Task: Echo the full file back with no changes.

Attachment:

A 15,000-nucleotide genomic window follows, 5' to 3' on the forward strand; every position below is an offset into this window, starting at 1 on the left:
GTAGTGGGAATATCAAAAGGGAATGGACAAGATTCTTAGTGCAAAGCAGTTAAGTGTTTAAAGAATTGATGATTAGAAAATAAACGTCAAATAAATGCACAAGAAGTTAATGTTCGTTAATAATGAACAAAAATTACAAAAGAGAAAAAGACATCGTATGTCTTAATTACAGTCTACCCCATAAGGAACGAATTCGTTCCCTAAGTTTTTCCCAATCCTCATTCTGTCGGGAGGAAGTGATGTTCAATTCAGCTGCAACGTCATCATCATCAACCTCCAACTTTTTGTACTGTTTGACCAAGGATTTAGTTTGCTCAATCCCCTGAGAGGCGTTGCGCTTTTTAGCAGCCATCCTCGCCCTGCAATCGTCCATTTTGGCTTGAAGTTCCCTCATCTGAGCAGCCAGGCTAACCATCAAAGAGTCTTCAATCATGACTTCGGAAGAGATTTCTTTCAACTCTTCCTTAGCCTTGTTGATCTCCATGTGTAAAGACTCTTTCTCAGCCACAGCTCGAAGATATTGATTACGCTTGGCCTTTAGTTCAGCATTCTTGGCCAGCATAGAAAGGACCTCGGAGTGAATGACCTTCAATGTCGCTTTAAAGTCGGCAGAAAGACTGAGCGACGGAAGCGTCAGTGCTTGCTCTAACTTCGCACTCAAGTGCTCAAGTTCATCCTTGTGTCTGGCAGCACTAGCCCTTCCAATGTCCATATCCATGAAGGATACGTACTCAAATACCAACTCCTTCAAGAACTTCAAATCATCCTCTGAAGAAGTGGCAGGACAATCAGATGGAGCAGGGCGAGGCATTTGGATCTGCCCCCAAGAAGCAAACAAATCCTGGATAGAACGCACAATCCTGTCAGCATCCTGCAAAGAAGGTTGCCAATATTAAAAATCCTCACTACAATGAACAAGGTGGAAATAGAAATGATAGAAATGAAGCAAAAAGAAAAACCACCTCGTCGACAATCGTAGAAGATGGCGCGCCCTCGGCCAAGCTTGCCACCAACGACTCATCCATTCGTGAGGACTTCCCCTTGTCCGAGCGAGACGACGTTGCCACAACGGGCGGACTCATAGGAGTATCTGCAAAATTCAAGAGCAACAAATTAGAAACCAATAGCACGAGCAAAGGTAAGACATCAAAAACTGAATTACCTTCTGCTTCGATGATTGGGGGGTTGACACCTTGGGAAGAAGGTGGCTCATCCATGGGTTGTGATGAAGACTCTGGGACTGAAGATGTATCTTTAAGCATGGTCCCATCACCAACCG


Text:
A 15,000-nucleotide genomic window follows, 5' to 3' on the forward strand; every position below is an offset into this window, starting at 1 on the left:
GTAGTGGGAATATCAAAAGGGAATGGACAAGATTCTTAGTGCAAAGCAGTTAAGTGTTTAAAGAATTGATGATTAGAAAATAAACGTCAAATAAATGCACAAGAAGTTAATGTTCGTTAATAATGAACAAAAATTACAAAAGAGAAAAAGACATCGTATGTCTTAATTACAGTCTACCCCATAAGGAACGAATTCGTTCCCTAAGTTTTTCCCAATCCTCATTCTGTCGGGAGGAAGTGATGTTCAATTCAGCTGCAACGTCATCATCATCAACCTCCAACTTTTTGTACTGTTTGACCAAGGATTTAGTTTGCTCAATCCCCTGAGAGGCGTTGCGCTTTTTAGCAGCCATCCTCGCCCTGCAATCGTCCATTTTGGCTTGAAGTTCCCTCATCTGAGCAGCCAGGCTAACCATCAAAGAGTCTTCAATCATGACTTCGGAAGAGATTTCTTTCAACTCTTCCTTAGCCTTGTTGATCTCCATGTGTAAAGACTCTTTCTCAGCCACAGCTCGAAGATATTGATTACGCTTGGCCTTTAGTTCAGCATTCTTGGCCAGCATAGAAAGGACCTCGGAGTGAATGACCTTCAATGTCGCTTTAAAGTCGGCAGAAAGACTGAGCGACGGAAGCGTCAGTGCTTGCTCTAACTTCGCACTCAAGTGCTCAAGTTCATCCTTGTGTCTGGCAGCACTAGCCCTTCCAATGTCCATATCCATGAAGGATACGTACTCAAATACCAACTCCTTCAAGAACTTCAAATCATCCTCTGAAGAAGTGGCAGGACAATCAGATGGAGCAGGGCGAGGCATTTGGATCTGCCCCCAAGAAGCAAACAAATCCTGGATAGAACGCACAATCCTGTCAGCATCCTGCAAAGAAGGTTGCCAATATTAAAAATCCTCACTACAATGAACAAGGTGGAAATAGAAATGATAGAAATGAAGCAAAAAGAAAAACCACCTCGTCGACAATCGTAGAAGATGGCGCGCCCTCGGCCAAGCTTGCCACCAACGACTCATCCATTCGTGAGGACTTCCCCTTGTCCGAGCGAGACGACGTTGCCACAACGGGCGGACTCATAGGAGTATCTGCAAAATTCAAGAGCAACAAATTAGAAACCAATAGCACGAGCAAAGGTAAGACATCAAAAACTGAATTACCTTCTGCTTCGATGATTGGGGGGTTGACACCTTGGGAAGAAGGTGGCTCATCCATGGGTTGTGATGAAGACTCTGGGACTGAAGATGTATCTTTAAGCATGGTCCCATCACCAACCG